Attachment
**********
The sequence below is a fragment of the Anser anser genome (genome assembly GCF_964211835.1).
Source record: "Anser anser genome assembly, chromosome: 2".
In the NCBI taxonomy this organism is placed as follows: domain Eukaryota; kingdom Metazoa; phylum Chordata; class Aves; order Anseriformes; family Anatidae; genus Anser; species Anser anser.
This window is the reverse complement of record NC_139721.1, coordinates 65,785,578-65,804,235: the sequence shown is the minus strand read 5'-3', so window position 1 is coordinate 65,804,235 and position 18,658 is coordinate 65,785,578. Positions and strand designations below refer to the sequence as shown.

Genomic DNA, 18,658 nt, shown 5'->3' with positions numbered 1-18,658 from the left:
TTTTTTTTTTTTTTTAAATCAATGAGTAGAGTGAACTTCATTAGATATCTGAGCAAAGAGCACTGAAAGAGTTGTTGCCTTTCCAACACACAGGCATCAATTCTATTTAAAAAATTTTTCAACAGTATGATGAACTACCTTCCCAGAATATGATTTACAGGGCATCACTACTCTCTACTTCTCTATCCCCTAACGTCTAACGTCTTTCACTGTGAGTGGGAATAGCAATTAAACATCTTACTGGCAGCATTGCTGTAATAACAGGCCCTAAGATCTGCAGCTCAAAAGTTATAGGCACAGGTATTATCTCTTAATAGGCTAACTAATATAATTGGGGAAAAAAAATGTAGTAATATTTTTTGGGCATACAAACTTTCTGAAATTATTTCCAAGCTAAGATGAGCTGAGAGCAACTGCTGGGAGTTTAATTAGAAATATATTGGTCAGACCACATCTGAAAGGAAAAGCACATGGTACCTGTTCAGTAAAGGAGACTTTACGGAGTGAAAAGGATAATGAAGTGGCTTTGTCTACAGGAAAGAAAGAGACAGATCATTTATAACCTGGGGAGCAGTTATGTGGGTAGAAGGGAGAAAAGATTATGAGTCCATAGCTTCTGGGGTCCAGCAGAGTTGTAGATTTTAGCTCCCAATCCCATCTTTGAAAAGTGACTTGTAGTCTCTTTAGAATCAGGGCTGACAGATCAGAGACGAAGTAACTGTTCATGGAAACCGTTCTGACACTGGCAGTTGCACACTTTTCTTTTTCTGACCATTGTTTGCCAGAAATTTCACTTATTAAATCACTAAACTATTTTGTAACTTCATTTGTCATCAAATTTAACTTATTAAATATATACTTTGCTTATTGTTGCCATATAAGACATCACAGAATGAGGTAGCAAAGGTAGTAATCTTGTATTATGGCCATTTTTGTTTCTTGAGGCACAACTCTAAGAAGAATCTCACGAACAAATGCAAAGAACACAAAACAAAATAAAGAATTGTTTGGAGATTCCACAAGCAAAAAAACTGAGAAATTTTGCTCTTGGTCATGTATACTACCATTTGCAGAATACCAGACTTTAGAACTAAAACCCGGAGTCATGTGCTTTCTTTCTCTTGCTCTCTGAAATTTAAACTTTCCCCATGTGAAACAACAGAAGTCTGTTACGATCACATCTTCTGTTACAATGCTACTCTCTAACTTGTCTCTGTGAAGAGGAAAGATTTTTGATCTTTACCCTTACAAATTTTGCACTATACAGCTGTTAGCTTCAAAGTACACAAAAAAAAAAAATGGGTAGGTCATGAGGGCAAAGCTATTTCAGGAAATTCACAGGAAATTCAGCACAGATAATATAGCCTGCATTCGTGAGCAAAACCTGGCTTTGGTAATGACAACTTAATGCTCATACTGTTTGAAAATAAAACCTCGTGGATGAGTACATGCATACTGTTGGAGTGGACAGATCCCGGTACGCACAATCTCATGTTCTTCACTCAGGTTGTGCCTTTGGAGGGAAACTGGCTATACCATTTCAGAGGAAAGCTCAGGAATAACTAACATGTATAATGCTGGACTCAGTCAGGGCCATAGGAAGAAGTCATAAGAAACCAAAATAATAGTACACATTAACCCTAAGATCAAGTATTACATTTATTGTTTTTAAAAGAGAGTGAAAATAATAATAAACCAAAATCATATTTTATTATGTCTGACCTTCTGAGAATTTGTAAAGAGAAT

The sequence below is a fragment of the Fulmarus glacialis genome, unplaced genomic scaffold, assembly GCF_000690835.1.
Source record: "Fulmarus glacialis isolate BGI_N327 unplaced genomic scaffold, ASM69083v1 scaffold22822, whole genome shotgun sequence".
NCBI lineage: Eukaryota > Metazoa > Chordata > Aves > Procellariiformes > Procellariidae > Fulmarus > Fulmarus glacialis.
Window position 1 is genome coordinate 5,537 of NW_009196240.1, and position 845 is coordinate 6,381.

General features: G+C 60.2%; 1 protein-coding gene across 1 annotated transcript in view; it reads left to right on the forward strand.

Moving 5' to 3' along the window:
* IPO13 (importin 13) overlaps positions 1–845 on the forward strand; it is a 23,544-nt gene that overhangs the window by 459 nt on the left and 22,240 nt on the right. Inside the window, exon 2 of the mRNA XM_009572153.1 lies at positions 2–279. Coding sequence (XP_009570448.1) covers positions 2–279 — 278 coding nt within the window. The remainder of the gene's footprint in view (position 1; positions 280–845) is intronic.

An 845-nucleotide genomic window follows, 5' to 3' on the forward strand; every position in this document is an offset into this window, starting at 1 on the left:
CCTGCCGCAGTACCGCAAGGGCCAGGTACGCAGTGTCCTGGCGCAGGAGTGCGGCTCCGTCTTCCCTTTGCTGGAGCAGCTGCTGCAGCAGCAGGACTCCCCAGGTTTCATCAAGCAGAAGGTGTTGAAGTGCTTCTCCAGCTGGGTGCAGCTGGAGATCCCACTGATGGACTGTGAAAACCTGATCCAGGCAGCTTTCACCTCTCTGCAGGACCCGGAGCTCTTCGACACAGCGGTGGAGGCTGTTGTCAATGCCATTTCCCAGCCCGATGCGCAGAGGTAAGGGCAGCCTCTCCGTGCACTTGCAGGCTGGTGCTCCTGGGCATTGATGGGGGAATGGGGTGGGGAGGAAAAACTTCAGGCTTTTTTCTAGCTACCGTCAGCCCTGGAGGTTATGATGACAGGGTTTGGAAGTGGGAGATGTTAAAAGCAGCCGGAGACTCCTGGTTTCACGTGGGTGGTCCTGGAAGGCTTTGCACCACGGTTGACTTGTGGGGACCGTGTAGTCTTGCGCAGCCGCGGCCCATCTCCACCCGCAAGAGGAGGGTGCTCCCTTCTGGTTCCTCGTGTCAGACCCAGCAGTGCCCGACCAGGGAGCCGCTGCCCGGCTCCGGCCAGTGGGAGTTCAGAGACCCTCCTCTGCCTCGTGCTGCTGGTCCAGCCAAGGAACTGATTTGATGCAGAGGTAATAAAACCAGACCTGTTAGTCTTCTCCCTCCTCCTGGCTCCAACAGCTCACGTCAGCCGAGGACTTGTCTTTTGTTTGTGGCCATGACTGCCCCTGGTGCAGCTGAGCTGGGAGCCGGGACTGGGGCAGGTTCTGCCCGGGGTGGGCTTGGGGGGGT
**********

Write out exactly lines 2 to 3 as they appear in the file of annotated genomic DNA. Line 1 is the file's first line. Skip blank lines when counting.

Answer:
Source record: "Anser anser genome assembly, chromosome: 2".
In the NCBI taxonomy this organism is placed as follows: domain Eukaryota; kingdom Metazoa; phylum Chordata; class Aves; order Anseriformes; family Anatidae; genus Anser; species Anser anser.